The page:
8,500 BC The fist Native Americans arrive at Thomas Hill. Paleo Indians and their successors, the Abenaki, summer at the mouth of the Slaigo Brook, fishing and farming the meadows created by abandoned beaver dams. - (Interesting to note that beavers continue to build dams today in the same location ! )
1736 – Samuel Waldo receives title to 10,000 acres from the King of England, and immediately creates 20 lots. A family named Little leases lot number 15, the present location of Thomas Hill Farm, and likely started clearing the land.
1760s – A tavern is built on the summit of Thomas Hill. The current farmhouse is likely built on the former site of the tavern.
Little would anyone today ever suspect that Sampson Cove in Waldoboro, Maine and the Webcam image you're looking at, was once a major East Coast shipping port !
Origin of the Customs House *
One of the first tasks of the new Congress was to ease the tax on American vessels while increasing the tax or duty to foreign shipping so as to protect US manufacturing.
(Today, exactly the opposite policy has been adopted (with arguably disastrous consequences) - US Manufacturer's are penalized while foreign manufacturers' are rewarded)....
American vessels now paid a tax of 6 cents/ton while foreign vessels were required to pay a duty of 50 cents/ton. To collect the funds, the Congress set up a system of customs districts. Sampson Cove in Waldoboro was the site of Waldoboro's first Customs House.
When a ship - foreign or domestic - entered Maine waters heading for a port to unload its cargo or to pick up Maine cargo destined for New York, the captain would sail either to the official port of entry and register there, or if that were inconvenient often due to inclement weather or sea conditions, he could sail to a nearby harbor such as Waldoboro..... Waldoboro as it turns out, was a popular port - due in part to its' location being well protected by the numerous islands in Muscongus Bay, as well has having been endowed with a wealth of forest products in demand by a rapidly growing new country.
The Midcoast area & Monhegan Island at the southern entrance of Muscongas Bay, was usually the first American landfall for European vessels destined for America. So popular was this shipping lane, that the very first lighthouse commissioned in the United States was Franklin Light (still in operation today & named after Benjamin Franklin who personally commissioned it in 1805) which lies at the approach to the southern entrance of the Medomak River and 12 miles to our south.
first Customs House site was Sampson Cove which comprised the
area of Slaigo Brook and Thomas Hill,
(we are located near the top of Thomas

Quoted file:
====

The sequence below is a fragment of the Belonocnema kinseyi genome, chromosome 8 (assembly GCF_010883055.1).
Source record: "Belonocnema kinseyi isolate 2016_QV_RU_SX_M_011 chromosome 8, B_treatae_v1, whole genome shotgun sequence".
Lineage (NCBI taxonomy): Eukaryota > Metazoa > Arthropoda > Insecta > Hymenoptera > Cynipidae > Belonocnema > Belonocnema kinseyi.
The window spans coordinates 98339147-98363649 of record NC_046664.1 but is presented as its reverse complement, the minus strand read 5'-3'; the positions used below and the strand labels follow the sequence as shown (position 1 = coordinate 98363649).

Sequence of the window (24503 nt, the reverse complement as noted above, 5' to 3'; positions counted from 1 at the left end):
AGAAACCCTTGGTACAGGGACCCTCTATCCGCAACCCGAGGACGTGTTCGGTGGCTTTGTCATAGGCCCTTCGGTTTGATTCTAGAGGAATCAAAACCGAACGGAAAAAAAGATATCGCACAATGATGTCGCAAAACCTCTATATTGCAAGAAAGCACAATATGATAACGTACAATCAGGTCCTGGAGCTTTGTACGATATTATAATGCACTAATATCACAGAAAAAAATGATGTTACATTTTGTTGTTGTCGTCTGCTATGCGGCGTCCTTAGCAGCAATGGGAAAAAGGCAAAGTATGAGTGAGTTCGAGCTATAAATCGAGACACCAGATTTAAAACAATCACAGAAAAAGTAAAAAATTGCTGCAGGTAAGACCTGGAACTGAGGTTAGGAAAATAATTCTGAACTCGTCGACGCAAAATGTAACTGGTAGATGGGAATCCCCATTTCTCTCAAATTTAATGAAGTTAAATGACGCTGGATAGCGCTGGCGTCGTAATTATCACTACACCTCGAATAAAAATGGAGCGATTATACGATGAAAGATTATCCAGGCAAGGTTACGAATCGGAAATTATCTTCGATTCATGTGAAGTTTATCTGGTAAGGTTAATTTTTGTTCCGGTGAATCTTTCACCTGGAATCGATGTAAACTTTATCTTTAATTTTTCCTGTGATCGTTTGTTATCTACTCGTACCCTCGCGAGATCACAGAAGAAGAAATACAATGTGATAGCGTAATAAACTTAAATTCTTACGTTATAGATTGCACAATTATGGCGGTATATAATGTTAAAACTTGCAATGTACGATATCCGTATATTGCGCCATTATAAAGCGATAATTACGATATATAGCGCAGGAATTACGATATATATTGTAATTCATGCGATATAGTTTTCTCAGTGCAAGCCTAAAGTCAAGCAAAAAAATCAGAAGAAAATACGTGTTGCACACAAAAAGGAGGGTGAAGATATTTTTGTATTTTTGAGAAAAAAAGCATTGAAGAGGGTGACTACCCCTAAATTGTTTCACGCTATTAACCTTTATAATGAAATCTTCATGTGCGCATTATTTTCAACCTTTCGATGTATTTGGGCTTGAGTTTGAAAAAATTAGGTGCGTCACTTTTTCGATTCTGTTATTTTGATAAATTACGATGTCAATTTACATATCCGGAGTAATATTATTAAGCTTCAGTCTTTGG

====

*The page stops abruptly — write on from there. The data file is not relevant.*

Hill overlooking Sampson Cove and the Slaigo Brook which abuts
the northern end of our property boundary)
where a settlement had been started on
Sampson's Cove. Here there were lumber yards, a gristmill, tannery,
storehouses, homes, and a ferry service for the bay. The first
Customs House was built on the "East side of Slaigo Brook and
at the foot of Thomas Hill" who's site is "guessed-imated"
as being the location of where the picture of where the Slaigo
Brook was taken above and abuts our property line.
Ships regularly arrived to take away wood, hides, grain, & fish
destined for Boston. (The view
at the very bottom of the WebCam is where it all happened !
By 1799, the Customs House site was transferred to Waldoboro Village with its deeper water. The new Custom's House was heavily built since the ship captains usually paid the duty in Gold Bullion ! Shipbuilding and commerce flourished in Waldoboro's customs district which extended from Bristol to Thomaston. By 1850 tonnage produced in this area exceeded all other districts excepting Bath's.
Though once a major East Coast shipping port, Waldoboro was mostly famously known as a major ship building center, with over 14 major shipyards that came and went over the years. From the late 1700's to the early 1900's, over 600 large commercial sailing vessels were constructed in town. There were undoubtedly more, however a combination of poor record keeping and lost files makes the exact count unknown. Thus the actual number of vessels built is probably significantly more. From the records that survive however, the confirmed vessels totaled: **
300 Three Masted Schooners
76 Fully Rigged Ships
Waldoboro was most famous, for being the first port to construct a 5 Masted Schooner - The "Governor Ames" - 1764 tons - launched December 1, 1888. Constructed by the Storer Shipyard, the vessel was 265 ft in length overall - 49.6 ft beam and fully loaded with 3000 tons of coal, would draw 20 ft of water.